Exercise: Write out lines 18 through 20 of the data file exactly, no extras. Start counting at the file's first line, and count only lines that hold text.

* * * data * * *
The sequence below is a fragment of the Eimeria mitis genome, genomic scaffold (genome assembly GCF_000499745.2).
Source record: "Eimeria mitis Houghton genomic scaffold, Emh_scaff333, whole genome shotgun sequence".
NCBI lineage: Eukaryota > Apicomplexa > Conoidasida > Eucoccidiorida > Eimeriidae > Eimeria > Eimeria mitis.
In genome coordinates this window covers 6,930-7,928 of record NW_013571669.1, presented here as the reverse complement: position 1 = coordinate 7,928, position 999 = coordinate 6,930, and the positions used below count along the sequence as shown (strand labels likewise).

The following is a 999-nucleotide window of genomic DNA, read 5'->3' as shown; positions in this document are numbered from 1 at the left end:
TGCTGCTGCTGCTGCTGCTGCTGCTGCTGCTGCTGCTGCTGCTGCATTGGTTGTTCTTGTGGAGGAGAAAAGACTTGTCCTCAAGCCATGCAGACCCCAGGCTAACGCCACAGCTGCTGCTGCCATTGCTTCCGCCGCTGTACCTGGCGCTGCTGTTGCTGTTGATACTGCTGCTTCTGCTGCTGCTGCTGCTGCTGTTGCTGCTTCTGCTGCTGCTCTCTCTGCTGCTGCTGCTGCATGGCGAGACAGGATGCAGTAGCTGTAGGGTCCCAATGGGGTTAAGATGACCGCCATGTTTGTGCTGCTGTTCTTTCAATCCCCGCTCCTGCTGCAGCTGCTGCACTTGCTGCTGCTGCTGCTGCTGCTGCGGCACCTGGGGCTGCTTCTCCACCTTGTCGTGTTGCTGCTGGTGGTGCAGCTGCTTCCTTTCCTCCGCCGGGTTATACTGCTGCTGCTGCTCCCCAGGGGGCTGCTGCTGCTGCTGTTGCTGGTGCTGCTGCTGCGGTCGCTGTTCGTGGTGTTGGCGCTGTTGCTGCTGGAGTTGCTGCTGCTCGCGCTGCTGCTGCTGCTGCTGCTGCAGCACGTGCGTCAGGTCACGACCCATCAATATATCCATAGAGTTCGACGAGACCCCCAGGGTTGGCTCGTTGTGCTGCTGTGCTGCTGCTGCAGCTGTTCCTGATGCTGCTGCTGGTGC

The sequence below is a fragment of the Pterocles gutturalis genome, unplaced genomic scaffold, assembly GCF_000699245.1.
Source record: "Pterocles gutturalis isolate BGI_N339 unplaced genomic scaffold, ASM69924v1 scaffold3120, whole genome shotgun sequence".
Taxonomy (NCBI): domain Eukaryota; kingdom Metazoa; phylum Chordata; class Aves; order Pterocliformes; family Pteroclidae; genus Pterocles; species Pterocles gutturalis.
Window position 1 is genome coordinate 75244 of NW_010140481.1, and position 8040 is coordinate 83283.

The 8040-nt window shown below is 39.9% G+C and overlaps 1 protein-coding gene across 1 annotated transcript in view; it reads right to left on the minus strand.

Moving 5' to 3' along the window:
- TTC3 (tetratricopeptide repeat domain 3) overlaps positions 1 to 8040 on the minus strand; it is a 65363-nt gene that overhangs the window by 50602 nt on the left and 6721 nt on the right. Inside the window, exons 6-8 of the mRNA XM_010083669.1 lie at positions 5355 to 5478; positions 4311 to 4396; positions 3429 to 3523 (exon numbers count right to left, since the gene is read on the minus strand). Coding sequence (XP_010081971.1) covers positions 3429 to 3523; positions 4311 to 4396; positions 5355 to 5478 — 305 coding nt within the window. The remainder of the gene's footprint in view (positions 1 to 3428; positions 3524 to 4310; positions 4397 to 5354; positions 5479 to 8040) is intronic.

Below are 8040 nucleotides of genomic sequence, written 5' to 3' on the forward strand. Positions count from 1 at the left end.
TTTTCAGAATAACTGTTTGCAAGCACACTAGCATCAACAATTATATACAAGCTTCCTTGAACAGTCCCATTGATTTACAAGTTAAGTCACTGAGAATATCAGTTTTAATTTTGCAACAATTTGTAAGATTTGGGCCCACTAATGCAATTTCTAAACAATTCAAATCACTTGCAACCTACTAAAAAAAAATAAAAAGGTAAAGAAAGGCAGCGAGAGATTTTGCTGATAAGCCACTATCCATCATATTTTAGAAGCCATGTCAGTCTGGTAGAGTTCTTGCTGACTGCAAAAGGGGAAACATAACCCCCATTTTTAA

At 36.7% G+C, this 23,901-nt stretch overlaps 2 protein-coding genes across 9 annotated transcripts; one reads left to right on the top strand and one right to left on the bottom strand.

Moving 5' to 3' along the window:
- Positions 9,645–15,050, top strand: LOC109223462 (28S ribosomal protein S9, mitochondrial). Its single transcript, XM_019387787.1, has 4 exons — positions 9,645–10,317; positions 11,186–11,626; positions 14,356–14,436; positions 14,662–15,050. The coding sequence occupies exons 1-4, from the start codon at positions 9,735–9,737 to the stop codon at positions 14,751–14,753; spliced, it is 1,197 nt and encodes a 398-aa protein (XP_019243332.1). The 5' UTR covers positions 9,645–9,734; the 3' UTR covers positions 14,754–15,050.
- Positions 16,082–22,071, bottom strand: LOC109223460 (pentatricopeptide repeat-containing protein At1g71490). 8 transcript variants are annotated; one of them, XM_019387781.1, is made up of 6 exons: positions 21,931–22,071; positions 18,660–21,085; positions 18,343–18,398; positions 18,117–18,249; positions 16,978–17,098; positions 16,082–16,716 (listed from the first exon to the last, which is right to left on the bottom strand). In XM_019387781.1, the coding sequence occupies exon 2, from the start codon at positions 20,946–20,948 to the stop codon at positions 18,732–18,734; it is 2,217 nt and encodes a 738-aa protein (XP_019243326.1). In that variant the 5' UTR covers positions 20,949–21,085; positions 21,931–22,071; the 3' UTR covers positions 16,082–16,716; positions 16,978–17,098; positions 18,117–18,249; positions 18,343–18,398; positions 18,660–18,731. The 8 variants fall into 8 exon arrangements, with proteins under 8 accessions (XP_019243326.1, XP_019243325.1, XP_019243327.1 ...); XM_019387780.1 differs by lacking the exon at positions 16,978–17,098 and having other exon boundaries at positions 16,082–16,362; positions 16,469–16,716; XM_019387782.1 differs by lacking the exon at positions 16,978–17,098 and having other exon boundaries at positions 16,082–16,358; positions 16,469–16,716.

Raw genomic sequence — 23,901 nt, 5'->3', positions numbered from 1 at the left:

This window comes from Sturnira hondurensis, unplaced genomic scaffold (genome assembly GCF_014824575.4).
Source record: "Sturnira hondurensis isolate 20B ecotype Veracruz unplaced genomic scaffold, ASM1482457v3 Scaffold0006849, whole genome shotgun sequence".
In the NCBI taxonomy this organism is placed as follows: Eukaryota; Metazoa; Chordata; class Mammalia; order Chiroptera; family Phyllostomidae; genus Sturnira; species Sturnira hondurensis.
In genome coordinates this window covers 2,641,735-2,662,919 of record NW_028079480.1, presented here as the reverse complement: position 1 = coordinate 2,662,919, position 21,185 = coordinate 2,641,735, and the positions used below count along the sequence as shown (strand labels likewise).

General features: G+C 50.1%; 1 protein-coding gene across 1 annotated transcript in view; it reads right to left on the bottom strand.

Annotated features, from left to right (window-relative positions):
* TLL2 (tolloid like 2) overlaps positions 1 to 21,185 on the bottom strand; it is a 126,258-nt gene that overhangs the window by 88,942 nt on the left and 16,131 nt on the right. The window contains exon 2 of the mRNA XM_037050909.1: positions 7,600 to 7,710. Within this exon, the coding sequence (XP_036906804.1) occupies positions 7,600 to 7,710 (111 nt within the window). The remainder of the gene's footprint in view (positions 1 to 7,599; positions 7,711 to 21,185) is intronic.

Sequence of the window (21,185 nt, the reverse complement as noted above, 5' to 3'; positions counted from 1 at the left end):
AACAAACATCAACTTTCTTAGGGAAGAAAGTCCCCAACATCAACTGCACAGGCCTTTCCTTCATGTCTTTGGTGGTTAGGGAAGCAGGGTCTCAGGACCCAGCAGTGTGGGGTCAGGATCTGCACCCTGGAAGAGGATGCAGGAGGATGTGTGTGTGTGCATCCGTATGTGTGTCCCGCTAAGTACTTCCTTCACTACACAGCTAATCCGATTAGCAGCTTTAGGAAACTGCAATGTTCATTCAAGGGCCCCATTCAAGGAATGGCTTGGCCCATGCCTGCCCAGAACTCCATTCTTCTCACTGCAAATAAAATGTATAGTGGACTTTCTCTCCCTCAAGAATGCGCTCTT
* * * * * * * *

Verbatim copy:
- Positions 9,645–15,050, top strand: LOC109223462 (28S ribosomal protein S9, mitochondrial). Its single transcript, XM_019387787.1, has 4 exons — positions 9,645–10,317; positions 11,186–11,626; positions 14,356–14,436; positions 14,662–15,050. The coding sequence occupies exons 1-4, from the start codon at positions 9,735–9,737 to the stop codon at positions 14,751–14,753; spliced, it is 1,197 nt and encodes a 398-aa protein (XP_019243332.1). The 5' UTR covers positions 9,645–9,734; the 3' UTR covers positions 14,754–15,050.
- Positions 16,082–22,071, bottom strand: LOC109223460 (pentatricopeptide repeat-containing protein At1g71490). 8 transcript variants are annotated; one of them, XM_019387781.1, is made up of 6 exons: positions 21,931–22,071; positions 18,660–21,085; positions 18,343–18,398; positions 18,117–18,249; positions 16,978–17,098; positions 16,082–16,716 (listed from the first exon to the last, which is right to left on the bottom strand). In XM_019387781.1, the coding sequence occupies exon 2, from the start codon at positions 20,946–20,948 to the stop codon at positions 18,732–18,734; it is 2,217 nt and encodes a 738-aa protein (XP_019243326.1). In that variant the 5' UTR covers positions 20,949–21,085; positions 21,931–22,071; the 3' UTR covers positions 16,082–16,716; positions 16,978–17,098; positions 18,117–18,249; positions 18,343–18,398; positions 18,660–18,731. The 8 variants fall into 8 exon arrangements, with proteins under 8 accessions (XP_019243326.1, XP_019243325.1, XP_019243327.1 ...); XM_019387780.1 differs by lacking the exon at positions 16,978–17,098 and having other exon boundaries at positions 16,082–16,362; positions 16,469–16,716; XM_019387782.1 differs by lacking the exon at positions 16,978–17,098 and having other exon boundaries at positions 16,082–16,358; positions 16,469–16,716.

Raw genomic sequence — 23,901 nt, 5'->3', positions numbered from 1 at the left: